Powerhouse politics: the view from the north
When 16-year-old Mancunian Mike Emmerich met his careers teacher in 1983, he received advice unchanged for decades, writes Andrew Bounds. “He told me to go to one of the dozens of big factories near the school. Within a couple of years most of them had closed,” he says.
When the Catholic schoolboy had finished his A-levels two years later, he had discovered John Maynard Keynes and opted to study economics instead.
Emmerich, chief executive of New Economy, a think-tank in Manchester, says the scarring experience of mass unemployment as industrial jobs moved to the developing world infused a generation of Mancunians with almost a “religious desire” to raise the city back to its feet. Greater Manchester, with a population of 2.6m, is now talked about as a possible northern “mini-London”, able to attract and retain talent to mitigate the economic overreliance on the capital and its financial services industry.
Vince Cable, the business secretary, said last year: “London is becoming a kind of giant suction machine draining the life out of the rest of the country, and I think more balance in that respect would be helpful.”
The question of how to create that balance without draining London is exercising politicians and economists.
Emmerich, who has advised Boris Johnson, the London mayor, as well as Manchester, says: “The idea of doing London down to improve Manchester or anywhere else is crazy. Would Britain be a richer country if London didn’t exist? No.”
He believes, however, that moves to steer science and transport spending from the southeast northwards could go faster. He cites the public sector research institutes in places such as Weybridge in Surrey. They could be moved to the north and Midlands, freeing valuable land for housing and allowing scientists a better standard of living. “That’s good for both London and the north,” says Emmerich. It would echo a move by the BBC, which moved almost 2,000 jobs from London to Salford in 2011.
Most developed countries, such as Spain and Germany, have a number of cities – Barcelona and Frankfurt, for example – outside the capital that are magnets for talent. Politicians from all parties have now backed the idea of a “northern powerhouse” to replicate that effect.
George Osborne, the chancellor, coined the term and in August launched a report drawn up by northern councils calling for £15bn of transport investment between Liverpool and Newcastle, including new rail links between Manchester, Leeds and Sheffield. Together the conurbations have a population of 9m, a £154bn economy and almost 3m jobs.
“I’m ready to commit new money, new infrastructure, new transport and new science. And real new civic power too,” Osborne said. However, no specific sums have as yet been allocated.
The aim is to create a larger labour market that would allow companies to recruit from across the region. It could also help the region retain more graduates from its universities – more than half those graduating in Yorkshire and the Humber leave, many for the southeast.
Transport has become the main focus: rail and many road journey times between provincial cities are twice as long as those around London. The proposed high-speed rail line from London to Manchester and Leeds via Birmingham could highlight the disparity for cities not included, so in October Sir David Higgins, chairman of HS2, will recommend how to plug others into the line, including initial options for a cross-Pennine fast rail link.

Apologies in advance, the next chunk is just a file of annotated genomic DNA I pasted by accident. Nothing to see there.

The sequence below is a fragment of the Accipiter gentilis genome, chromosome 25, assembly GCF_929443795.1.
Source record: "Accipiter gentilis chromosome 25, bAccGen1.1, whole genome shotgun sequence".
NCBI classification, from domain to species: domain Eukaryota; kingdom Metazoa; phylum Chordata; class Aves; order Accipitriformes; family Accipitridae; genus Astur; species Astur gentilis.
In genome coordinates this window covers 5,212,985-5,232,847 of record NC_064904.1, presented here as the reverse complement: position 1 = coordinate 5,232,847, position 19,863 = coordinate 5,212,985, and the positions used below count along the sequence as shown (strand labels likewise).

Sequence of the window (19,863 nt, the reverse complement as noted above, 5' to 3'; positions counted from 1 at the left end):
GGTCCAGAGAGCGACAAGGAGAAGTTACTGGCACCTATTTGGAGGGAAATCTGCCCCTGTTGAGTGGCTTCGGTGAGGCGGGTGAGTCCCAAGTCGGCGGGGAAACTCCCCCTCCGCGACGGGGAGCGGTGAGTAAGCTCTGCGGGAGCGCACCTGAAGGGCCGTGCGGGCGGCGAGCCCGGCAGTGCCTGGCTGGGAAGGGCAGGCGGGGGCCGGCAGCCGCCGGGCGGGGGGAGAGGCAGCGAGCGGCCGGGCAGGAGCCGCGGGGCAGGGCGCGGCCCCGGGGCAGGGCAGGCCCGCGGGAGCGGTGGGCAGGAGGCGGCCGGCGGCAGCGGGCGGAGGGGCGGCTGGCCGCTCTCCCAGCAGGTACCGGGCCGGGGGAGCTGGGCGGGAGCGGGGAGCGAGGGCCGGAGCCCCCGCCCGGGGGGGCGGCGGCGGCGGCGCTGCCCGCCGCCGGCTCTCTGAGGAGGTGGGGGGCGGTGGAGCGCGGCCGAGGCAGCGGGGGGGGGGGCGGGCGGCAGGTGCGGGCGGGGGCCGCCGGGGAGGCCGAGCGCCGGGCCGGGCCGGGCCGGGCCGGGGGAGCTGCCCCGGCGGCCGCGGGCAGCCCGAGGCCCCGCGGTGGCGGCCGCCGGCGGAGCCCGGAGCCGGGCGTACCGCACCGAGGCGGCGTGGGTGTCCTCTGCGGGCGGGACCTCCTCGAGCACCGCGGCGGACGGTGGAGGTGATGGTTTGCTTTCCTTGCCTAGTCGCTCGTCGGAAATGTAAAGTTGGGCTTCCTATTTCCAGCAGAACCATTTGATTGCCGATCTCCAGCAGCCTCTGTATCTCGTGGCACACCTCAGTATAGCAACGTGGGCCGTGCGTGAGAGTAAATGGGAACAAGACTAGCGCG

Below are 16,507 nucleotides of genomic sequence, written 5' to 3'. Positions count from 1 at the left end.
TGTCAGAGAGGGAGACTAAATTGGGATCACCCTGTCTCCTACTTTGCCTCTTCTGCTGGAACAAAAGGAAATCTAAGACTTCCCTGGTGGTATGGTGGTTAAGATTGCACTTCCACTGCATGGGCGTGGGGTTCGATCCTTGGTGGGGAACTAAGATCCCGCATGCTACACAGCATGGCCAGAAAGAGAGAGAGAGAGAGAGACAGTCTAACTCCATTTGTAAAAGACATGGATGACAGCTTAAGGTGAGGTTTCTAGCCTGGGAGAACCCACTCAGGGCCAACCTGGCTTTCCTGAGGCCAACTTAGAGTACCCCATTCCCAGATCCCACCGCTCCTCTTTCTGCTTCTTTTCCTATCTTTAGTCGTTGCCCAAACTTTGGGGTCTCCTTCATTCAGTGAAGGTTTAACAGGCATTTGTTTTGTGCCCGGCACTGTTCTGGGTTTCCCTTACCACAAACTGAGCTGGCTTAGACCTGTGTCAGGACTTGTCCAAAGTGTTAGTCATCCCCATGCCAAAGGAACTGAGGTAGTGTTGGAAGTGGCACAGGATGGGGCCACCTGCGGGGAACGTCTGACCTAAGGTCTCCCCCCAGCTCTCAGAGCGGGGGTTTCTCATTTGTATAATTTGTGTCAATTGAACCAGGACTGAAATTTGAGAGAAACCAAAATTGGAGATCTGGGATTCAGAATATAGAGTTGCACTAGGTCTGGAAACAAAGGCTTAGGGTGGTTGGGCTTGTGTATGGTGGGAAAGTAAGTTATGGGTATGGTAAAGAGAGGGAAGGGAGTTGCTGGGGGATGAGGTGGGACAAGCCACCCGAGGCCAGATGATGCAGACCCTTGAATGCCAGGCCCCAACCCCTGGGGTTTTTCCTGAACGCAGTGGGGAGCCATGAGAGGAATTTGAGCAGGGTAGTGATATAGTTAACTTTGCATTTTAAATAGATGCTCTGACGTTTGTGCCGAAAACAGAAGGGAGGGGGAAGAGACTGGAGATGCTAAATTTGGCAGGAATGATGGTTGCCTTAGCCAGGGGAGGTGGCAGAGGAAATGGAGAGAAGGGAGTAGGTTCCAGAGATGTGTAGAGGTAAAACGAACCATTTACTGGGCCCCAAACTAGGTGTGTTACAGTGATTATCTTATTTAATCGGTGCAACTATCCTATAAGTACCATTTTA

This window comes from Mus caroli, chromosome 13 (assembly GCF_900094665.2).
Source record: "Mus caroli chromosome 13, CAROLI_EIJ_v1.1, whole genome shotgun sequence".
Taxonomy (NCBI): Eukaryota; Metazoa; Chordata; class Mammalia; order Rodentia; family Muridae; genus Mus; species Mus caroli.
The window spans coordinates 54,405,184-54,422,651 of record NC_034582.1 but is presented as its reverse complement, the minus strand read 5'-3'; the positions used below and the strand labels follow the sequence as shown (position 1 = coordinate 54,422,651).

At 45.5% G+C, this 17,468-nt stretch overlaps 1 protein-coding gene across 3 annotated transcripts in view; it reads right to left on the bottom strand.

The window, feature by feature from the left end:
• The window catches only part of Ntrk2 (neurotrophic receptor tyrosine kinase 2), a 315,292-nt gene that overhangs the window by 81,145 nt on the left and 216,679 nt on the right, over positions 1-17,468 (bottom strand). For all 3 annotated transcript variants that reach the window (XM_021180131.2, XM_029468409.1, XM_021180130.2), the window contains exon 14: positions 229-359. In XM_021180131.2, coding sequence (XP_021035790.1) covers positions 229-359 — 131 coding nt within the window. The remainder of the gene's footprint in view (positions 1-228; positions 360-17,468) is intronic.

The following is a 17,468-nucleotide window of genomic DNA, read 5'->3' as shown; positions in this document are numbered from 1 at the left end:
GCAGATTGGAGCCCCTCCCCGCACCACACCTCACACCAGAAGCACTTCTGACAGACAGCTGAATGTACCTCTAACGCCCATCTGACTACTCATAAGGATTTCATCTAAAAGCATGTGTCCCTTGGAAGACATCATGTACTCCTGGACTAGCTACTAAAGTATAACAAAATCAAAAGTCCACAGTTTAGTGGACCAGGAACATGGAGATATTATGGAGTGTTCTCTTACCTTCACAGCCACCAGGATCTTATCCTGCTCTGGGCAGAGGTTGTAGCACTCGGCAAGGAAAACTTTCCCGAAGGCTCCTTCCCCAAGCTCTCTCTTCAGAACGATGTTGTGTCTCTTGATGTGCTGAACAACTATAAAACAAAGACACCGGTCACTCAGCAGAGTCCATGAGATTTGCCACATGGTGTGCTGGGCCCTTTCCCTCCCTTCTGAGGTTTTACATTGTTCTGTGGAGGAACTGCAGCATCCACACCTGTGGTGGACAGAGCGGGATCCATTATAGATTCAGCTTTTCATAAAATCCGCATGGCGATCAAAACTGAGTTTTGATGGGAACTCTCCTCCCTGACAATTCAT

IPPR North, a left-leaning think-tank, has calculated that public spending on skills, transport, research and development, and economic development per head is more than £1,000 a year in London but just £542 in the West Midlands and £642 in Yorkshire and the Humber.
London’s contribution to UK gross domestic product has grown from 20.7 per cent before the 2008 recession to more than 22 per cent, while the gap in gross value added per head between north and south has grown from 34 percentage points to 35. “You cannot fly on one engine,” says Professor Michael Parkinson, of the University of Liverpool, who led the research.
Henry Overman, professor of economic geography at the London School of Economics, is doubtful that London can be replicated, because of its sheer size. To copy London’s impact would require focusing on one city – say Manchester – diverting spending from others. He also questions Osborne’s observation that the distance from Leeds to Manchester, about 50 miles, is the length of London’s Central underground line. “Nobody commutes from one end of the Central Line to the other. They go to the middle,” says Prof Overman. He argues it is better to invest scarce public money where it will generate the greatest economic return.
Others, including some council leaders, believe the proposal is empty rhetoric to shore up Conservative support in the north ahead of the general election next year. Alan Harding, director of the Heseltine Institute for Public Policy & Practice at the University of Liverpool, says: “We have heard all this before.” Nevertheless, he believes the financial crisis may convince politicians they have no choice but to give cities more powers to fend for themselves.
One thing has changed: rivals such as Leeds and Manchester are collaborating on spending plans. And most back further powers for London, realising they are unlikely to receive more devolution than the capital.
A northern powerhouse would change Prof Harding’s own 21st-century careers advice to students. With only “a little irony”, he says: “I ask them, ‘Do you have friends or relatives in London with a floor you can sleep on?’”